She is not alone.  Most people I speak with about this— casual readers who confess to me that they would love to read more though rarely make an effort to do so—tell similar stories.  They used to read as children, then as teens, then plowed through the usual texts of the 20-somethings (The Catcher in the Rye, On the Road, Slaughterhouse 5), and then tuned out, so to speak.  The reason?  College.  Required lit classes can really fuck up an otherwise blossoming interest in books.  I get it—not everyone is down with Chaucer (never my favorite; Boccaccio kicks his ass), but still, there are books being written, and even published, that should rekindle that initial joy.  The problem is not a lack of good books to read (there's fucking tons of them) but a lack of knowledge of where to find them.

Bookstores were the place to go once upon a glorious time.  God knows I discovered many of my favorite books at the Aspidistra Bookshop, my former place of employment.  And for all the time I have spent reading, I have probably spent more time inside the bookstores of Chicago hunting for new authors.  But all that is fading, sadly, in favor of online book buying.  Okay. So be it.  But hell, the internet is bigger than any store, so, in theory, a person ought to have no end of great literature to explore.  There’s certainly no shortage of book blogs, reviews, rants, and ratings to be read online.  So what’s the problem?  I assume, and I am speaking from experience, that even the most literary curious is easily distracted by social networks and adorable cat videos.  Who wouldn’t be?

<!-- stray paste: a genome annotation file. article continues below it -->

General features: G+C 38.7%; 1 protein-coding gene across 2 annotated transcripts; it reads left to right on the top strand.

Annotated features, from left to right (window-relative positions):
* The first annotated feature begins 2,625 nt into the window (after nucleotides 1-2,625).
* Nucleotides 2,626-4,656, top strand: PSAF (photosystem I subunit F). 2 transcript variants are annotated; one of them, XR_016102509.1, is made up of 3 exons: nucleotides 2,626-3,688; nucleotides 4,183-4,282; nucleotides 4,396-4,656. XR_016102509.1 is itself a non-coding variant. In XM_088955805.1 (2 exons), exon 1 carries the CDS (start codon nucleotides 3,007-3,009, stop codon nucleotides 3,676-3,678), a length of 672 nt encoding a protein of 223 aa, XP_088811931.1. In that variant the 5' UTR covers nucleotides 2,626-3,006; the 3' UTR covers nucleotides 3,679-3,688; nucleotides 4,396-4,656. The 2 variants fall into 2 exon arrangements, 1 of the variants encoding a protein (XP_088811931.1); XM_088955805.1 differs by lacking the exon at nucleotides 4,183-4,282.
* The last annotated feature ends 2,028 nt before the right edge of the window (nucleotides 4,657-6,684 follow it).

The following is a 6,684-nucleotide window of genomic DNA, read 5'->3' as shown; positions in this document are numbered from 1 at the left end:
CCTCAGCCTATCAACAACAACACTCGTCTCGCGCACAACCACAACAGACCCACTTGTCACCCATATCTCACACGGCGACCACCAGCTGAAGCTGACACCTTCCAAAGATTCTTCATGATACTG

Regardless, if anyone feels that they don’t read as much as they should (or, more importantly, as much as they would like to), then they have no one but themselves to blame.  And they are fucking up book culture in small but significant ways.  They are allowing the ooze of cyberspace’s pop culture and ceaseless sniping to slowly erode what remains one of the most stimulating, pleasurable, rewarding, and life-affirming experiences: reading.  Hell, I am happy that people are reading anything other than The Drudge Report or celebrity gossip.  Fucking read Twilight for all I care.  At least that book, and Fifty Shades of Horny, proved that books still have relevance in the 21st century. 

Now to the other thing about books: they’re beautiful.  Not just their content, but their form.  I will not go into the Kindle v. book thing, as I have ranted about that before and, really, what’s the point?  But I will mention one other function of books and, in my case, the personal library: aesthetically, there may be no finer way to give character to a room than by filling it with books.  The spines, which can be endlessly rearranged, create a visual effect similar to those paintings with the tiny dots that form, from a distance, a complete picture.  I know, I know… books are meant to read, right?  Sure they are, but who’s to say they can’t provide other joys as well?  As I stated above, I’ll never finish reading every book in my library.  I simply can’t.  But I will hold onto most of those books, as they do supply me with a certain pleasure aside from the words on their pages.  It’s sick, I know, to collect books solely for this reason, but I am sick.  I have, as I said previously on this here bloggy, 20-some copies of The Master and Margarita.  I also have multiple copies of The Sound and the Fury, 2666, and Crime and Punishment, just to name a few.  I buy them for their covers, I admit, which, again, is silly, but fuck it.  I’m silly.  Anyway, consider it my contribution to book culture.  I read ‘em and I buy ‘em, even when I clearly don’t need ‘em.